September 24, 2019
An International Trade Commission report identified an uptick in domestic manufacturing, concluding that “sourcing domestically may be competitive for some products.”
It’s a mixed bag for those participating in Manufacturing Day next Friday, October 4th. According to a recent report from the U.S. International Trade Commission there is evidence that domestic investments in textile and apparel manufacturing have increased thanks to decreasing manufacturing costs in the United States.
The reason for this uptick are two: lower energy prices and increased automation. It’s a mixed bag because there is no telling where energy prices will go—and increased automation, although highlighting technological changes in manufacturing, has also been accompanied by decreased employment in textile and apparel manufacturing in the U.S.
Last month, we analyzed the phenomenon of global manufacturers diversifying away from China. In most cases, that activity shifted to other low-cost countries in Asia, and not to the United States, leading to the conclusion that, despite the current convulsions, China is likely to remain a major manufacturing center for years to come.
Rising labor costs in China are the main long-term reason companies are reassessing their sourcing strategies. But lower U.S. energy costs—made possible by massive shale oil and natural gas development—is making manufacturing stateside more attractive, according to the ITC report. It’s not as if U.S. manufacturing costs will sink below China’s, but lower energy costs may serve to level the playing field somewhat.
“While the cost of U.S. production is still significantly higher than that of China, when combined with other factors, sourcing domestically may be competitive for some products,” said the report.
This phenomenon is particularly visible in the Southeast, according to the report, where manufacturers can save over 50 percent on the cost of electric power compared to China, over 40 percent compared to South Korea, and close to 40 percent compared to India. That means that, according to the report, “despite significantly higher labor costs in the United States, the total cost to spin one kilogram of cotton yarn in the United States was lower than that for” those other three countries.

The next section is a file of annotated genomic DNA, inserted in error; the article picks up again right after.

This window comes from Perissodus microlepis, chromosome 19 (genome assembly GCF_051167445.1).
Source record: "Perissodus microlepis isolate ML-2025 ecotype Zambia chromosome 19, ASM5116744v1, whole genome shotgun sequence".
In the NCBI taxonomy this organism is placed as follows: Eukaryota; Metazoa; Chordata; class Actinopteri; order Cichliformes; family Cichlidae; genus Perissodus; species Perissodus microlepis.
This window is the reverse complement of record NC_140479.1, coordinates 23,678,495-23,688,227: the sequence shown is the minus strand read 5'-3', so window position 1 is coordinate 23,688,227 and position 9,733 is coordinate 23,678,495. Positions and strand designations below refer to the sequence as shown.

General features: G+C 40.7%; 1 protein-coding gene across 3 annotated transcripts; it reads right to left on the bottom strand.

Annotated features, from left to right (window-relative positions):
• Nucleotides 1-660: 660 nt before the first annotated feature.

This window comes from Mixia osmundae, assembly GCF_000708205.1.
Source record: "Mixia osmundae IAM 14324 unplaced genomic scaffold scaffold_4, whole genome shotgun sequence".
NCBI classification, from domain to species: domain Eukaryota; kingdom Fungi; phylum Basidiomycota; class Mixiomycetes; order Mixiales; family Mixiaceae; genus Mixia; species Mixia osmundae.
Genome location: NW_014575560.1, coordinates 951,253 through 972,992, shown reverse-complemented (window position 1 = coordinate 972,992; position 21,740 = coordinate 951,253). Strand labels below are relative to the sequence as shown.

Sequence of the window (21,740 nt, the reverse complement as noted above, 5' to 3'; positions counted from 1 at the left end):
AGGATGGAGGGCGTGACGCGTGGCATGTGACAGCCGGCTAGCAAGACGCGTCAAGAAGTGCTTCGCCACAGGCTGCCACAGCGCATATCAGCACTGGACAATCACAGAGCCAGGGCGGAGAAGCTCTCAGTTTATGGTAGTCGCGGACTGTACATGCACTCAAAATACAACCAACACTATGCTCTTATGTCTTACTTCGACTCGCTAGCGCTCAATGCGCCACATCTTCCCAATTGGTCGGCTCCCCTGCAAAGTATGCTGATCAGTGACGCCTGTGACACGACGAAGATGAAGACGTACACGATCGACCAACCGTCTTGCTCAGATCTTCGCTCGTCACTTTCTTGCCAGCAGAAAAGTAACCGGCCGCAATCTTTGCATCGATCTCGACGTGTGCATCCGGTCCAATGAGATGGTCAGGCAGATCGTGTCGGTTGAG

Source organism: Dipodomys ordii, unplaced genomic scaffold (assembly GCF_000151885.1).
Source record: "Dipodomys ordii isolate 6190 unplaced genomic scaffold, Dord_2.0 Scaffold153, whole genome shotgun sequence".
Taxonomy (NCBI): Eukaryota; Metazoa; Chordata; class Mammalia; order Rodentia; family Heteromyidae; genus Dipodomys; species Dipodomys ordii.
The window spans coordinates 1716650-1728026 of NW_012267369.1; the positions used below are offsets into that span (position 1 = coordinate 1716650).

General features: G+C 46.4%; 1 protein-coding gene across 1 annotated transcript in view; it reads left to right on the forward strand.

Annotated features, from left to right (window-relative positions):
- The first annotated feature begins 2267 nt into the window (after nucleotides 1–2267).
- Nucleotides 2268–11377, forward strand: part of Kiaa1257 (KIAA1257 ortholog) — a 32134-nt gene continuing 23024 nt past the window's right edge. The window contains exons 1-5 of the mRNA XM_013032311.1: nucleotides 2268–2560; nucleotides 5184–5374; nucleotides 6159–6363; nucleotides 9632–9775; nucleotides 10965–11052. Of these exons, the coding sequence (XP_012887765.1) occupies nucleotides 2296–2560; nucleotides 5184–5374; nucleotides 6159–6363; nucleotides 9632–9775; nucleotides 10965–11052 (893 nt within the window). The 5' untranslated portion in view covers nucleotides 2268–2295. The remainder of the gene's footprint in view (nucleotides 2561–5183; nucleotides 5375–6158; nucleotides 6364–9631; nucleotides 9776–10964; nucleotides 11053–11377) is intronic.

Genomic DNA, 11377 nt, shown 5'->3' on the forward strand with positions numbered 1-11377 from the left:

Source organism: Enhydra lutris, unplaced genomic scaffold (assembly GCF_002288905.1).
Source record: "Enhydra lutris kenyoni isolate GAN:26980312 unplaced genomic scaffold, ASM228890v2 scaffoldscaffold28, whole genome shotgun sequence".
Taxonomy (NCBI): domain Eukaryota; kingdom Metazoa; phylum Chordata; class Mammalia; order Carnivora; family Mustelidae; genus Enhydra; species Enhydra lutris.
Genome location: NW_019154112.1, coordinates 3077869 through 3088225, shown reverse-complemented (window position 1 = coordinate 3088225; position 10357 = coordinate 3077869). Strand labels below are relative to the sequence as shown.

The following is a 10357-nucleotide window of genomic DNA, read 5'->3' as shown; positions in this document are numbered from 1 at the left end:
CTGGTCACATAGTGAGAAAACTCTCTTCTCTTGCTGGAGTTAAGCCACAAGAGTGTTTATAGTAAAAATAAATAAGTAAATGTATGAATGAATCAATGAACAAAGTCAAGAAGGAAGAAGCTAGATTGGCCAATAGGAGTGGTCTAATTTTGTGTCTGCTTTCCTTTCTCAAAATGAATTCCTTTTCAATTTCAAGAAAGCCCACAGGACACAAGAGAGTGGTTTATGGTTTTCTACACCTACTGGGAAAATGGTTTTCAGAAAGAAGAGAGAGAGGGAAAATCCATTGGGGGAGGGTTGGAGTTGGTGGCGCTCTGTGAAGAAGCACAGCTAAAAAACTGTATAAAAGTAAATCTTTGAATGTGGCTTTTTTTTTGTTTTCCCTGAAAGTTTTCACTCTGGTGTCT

Investing in more efficient machinery and in automation have also served to level the playing field between the U.S. and lower-wage manufacturing locations. “U.S. firms have been able to reduce costs by incorporating automation into traditionally labor-intensive tasks such as quality control, especially in fabric inspection, and other non-value added areas, including basic packaging, material handling, and inventory tracking,” said the report.
Data from the American Apparel & Footwear Association (AAFA) show that capital expenditures in plants and equipment for the textile and apparel sectors have increased. Between 2013 and 2016, the latest year for which data are available, they rose by 36 percent in the textile sector and were up five percent for the U.S. apparel industry. AAFA estimates that the domestic industry produced 3.0 percent of total apparel consumed in the U.S. in 2018, up from 2.0 percent in 2010.
There are other reasons, as well, for believing that changes in sourcing strategies might bring more production closer to home. A recent McKinsey report noted that “fast fashion, which depends on short lead times, will need to find new strategies to maintain delivery speed and production quality…” That suggests the increased near-shoring and on-shoring could be in the offing.
So it’s an uptick, and not a massive migration of production capacity. And that uptick is not reflected in employment numbers, the USITC report noted. Employment in the apparel sector declined between 2013 and 2017 by 21 percent, a loss of 25,000 jobs, supporting the contention that automation is making a major contribution to the attractiveness of the U.S. as a textile and apparel manufacturing venue.
As we’ve said, it’s a mixed bag—so there’s no cause for full-on celebration. U.S. energy discoveries have contributed to lower global prices, but domestic energy prices are subject to trends in the global marketplace—which, in turn, can be held hostage to developments in an increasingly unstable geopolitical landscape. Oil prices are 30 percent lower than they were less than a year ago, but 22 percent higher than they were at the beginning of the year. Natural gas prices are low right now but arguably have shown even greater volatility.
Instability—also fueled by ill-conceived policies such as trade tariffs—breeds uncertainty, and uncertainty is the biggest deterrent to growth and investment. Could that uncertainty motivate some companies to invest more domestically? Time will tell.
Peter Buxbaum, a columnist for Industry Today, is an experienced author of articles on business, technology, international trade, transportation, security, and legal issues. His work has appeared in Fortune, Chief Executive, Jane’s Defence Weekly and Computerworld.